Immediately, plans were begun for the present Gothic church we know today. This was thanks in part to sizable donations made by the Reverend Joseph Sorg, and Gerhard Lang, owner of Buffalo’s largest brewery. The church was completed by 1889 and is built of red Medina sandstone. And how about that spire? At 245 feet tall, it’s the highest opened laced spire in the United States. I think it’s on par in recognizability as the Electric Tower, or the Rand Building. It is certainly very prominent in Buffalo’s skyline.
The Sandwich Program
I have to tell you about St. Louis’s Sandwich program. I became aware of it when I worked for a very short time in the Cyclorama Building across Edward Street from St. Louis. I was working on a project in front of a window that looked out on the rectory at St. Louis. I kept seeing people walk up to the door and walk away only seconds later with little packages.
After nosing around a little, I learned about the Sandwich Program. The director prepares and hands out roughly 40 sandwiches every Monday – Friday, between the hours of 9am – 11am. Some of the people are homeless, but all are given a sandwich no matter what their situation. No questions asked.
That’s somewhere in the vicinity of 10,000 sandwiches per year! This is awesome, isn’t it?!
The program was started by Msgr. William Schwinger, who was the pastor between 1979-1995. It was developed in the spirit of St. Louis IX, the church’s namesake, who was the King of France. King Louis not only gave money to the poor, he shared his table with them on a daily basis, where he served them, and took care of their needs. What a great example he was to wealthy people everywhere. And what a great tribute to someone who did simple things, with great love.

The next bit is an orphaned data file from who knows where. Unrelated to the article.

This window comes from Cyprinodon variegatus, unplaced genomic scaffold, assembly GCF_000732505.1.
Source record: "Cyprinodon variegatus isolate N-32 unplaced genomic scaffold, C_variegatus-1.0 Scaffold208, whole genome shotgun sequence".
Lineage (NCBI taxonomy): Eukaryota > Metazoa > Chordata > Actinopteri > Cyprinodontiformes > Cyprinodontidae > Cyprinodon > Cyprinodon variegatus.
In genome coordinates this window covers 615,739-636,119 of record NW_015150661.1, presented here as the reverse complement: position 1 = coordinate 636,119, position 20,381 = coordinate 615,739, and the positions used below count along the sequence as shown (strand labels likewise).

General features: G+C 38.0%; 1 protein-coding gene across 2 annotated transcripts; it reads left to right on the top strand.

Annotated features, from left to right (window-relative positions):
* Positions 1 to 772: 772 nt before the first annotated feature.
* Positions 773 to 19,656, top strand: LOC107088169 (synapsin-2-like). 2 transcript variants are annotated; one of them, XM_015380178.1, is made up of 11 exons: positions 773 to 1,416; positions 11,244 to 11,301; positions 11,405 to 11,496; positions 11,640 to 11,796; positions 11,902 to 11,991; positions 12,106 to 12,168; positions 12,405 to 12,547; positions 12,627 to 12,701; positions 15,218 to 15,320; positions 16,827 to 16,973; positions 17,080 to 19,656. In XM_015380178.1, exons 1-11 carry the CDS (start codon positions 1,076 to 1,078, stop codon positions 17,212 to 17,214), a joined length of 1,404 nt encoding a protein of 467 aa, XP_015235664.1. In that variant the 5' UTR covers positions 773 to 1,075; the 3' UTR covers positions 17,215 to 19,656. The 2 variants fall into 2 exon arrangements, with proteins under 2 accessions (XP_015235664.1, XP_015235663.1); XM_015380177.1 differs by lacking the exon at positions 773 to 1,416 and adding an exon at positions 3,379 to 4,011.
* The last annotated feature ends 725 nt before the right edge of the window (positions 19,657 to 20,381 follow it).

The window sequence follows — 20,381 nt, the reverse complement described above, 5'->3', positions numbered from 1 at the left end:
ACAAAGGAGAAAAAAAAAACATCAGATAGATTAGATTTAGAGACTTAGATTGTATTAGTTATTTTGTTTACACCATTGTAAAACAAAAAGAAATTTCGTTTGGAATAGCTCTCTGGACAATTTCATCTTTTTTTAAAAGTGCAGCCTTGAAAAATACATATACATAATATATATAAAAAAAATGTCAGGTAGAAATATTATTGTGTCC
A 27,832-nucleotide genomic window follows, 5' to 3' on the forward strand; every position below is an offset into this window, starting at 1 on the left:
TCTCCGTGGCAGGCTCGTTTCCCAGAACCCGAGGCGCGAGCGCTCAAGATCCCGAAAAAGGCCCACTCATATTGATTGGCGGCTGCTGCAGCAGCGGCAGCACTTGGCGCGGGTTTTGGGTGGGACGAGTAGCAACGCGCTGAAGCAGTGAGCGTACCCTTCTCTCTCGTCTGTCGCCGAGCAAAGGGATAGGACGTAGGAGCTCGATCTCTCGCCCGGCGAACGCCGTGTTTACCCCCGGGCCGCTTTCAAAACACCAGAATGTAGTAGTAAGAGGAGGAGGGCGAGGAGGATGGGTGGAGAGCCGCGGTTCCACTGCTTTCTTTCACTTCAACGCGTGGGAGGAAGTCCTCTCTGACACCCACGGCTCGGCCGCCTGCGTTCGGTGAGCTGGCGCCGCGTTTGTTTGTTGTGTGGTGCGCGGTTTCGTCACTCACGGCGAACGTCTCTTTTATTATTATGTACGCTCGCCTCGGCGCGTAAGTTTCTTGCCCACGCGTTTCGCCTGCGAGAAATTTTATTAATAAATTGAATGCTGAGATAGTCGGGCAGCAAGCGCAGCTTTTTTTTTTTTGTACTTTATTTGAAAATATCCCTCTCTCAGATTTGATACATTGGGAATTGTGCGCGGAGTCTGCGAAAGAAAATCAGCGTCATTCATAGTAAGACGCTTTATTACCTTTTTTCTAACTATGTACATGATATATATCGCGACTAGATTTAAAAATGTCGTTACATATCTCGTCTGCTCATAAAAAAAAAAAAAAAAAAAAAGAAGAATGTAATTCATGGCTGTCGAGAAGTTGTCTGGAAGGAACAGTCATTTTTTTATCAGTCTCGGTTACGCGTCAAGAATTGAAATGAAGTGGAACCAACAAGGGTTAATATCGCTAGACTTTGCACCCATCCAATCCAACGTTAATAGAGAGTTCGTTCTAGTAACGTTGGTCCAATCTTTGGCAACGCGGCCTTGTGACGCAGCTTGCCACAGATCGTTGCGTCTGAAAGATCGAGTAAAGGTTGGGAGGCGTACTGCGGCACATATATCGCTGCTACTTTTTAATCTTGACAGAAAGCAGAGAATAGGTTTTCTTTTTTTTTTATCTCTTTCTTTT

A school was run at St. Louis Church from as early as the 1830’s. In 1850 a school was built on the property, and was run until 1959, when it closed. In 1986, the school was declared a hazard and was demolished. Today, the parish school is considered the Catholic Academy of West Buffalo on Delaware Avenue.
I would be remiss if I didn’t mention the music at St. Louis. Back on that day when our son was awestruck by the building, my husband and I were awestruck by the music. For two reasons. The acoustics in this church are astounding, and the organist/choir director is Frank Scinta, an obviously very talented cousin of the Buffalo born music and comedy group The Scintas (originally The Scinta Brothers).
No matter the reasons, whenever I go to St. Louis, I’m struck again by the quality of the music produced in this building. Once the churches reopen – and we’re getting close – I’m heading over to St. Louis for mass, and that music! It’s on the corner of Main and Edward, you know, right where Tim’s grandparents met. 😉
**Lead image photo credit to Wikipedia